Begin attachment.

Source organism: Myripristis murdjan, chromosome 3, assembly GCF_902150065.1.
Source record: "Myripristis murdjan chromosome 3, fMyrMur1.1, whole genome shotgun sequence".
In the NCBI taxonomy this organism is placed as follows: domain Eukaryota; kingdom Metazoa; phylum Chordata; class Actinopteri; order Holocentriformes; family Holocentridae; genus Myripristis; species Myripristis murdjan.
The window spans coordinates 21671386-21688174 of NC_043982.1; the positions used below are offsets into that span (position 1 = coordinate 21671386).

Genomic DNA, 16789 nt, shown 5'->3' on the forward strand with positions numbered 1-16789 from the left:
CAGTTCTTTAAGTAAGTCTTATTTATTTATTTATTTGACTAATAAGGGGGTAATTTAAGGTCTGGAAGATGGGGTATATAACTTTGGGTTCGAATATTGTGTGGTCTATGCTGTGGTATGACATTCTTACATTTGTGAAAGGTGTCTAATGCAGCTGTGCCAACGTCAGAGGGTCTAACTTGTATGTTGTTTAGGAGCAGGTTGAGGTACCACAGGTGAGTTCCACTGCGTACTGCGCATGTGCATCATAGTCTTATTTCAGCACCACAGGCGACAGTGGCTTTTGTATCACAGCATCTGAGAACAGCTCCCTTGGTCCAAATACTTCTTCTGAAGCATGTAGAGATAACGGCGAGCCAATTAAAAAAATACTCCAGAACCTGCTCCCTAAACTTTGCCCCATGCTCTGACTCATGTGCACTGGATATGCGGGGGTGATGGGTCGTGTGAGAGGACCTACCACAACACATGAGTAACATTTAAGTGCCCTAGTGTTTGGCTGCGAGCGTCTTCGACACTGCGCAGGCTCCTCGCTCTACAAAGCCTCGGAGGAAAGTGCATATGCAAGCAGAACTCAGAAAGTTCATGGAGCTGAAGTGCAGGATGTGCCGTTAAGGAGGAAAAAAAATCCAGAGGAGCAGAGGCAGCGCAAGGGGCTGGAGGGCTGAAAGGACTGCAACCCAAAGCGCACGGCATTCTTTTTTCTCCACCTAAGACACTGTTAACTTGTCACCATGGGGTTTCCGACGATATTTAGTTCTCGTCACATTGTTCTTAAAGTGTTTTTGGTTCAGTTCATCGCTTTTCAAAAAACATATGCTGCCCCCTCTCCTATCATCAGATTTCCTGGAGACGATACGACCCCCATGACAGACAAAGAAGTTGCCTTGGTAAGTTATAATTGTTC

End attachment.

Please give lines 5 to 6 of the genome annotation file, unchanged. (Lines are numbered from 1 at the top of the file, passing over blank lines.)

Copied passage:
Genomic DNA, 16789 nt, shown 5'->3' on the forward strand with positions numbered 1-16789 from the left:
CAGTTCTTTAAGTAAGTCTTATTTATTTATTTATTTGACTAATAAGGGGGTAATTTAAGGTCTGGAAGATGGGGTATATAACTTTGGGTTCGAATATTGTGTGGTCTATGCTGTGGTATGACATTCTTACATTTGTGAAAGGTGTCTAATGCAGCTGTGCCAACGTCAGAGGGTCTAACTTGTATGTTGTTTAGGAGCAGGTTGAGGTACCACAGGTGAGTTCCACTGCGTACTGCGCATGTGCATCATAGTCTTATTTCAGCACCACAGGCGACAGTGGCTTTTGTATCACAGCATCTGAGAACAGCTCCCTTGGTCCAAATACTTCTTCTGAAGCATGTAGAGATAACGGCGAGCCAATTAAAAAAATACTCCAGAACCTGCTCCCTAAACTTTGCCCCATGCTCTGACTCATGTGCACTGGATATGCGGGGGTGATGGGTCGTGTGAGAGGACCTACCACAACACATGAGTAACATTTAAGTGCCCTAGTGTTTGGCTGCGAGCGTCTTCGACACTGCGCAGGCTCCTCGCTCTACAAAGCCTCGGAGGAAAGTGCATATGCAAGCAGAACTCAGAAAGTTCATGGAGCTGAAGTGCAGGATGTGCCGTTAAGGAGGAAAAAAAATCCAGAGGAGCAGAGGCAGCGCAAGGGGCTGGAGGGCTGAAAGGACTGCAACCCAAAGCGCACGGCATTCTTTTTTCTCCACCTAAGACACTGTTAACTTGTCACCATGGGGTTTCCGACGATATTTAGTTCTCGTCACATTGTTCTTAAAGTGTTTTTGGTTCAGTTCATCGCTTTTCAAAAAACATATGCTGCCCCCTCTCCTATCATCAGATTTCCTGGAGACGATACGACCCCCATGACAGACAAAGAAGTTGCCTTGGTAAGTTATAATTGTTC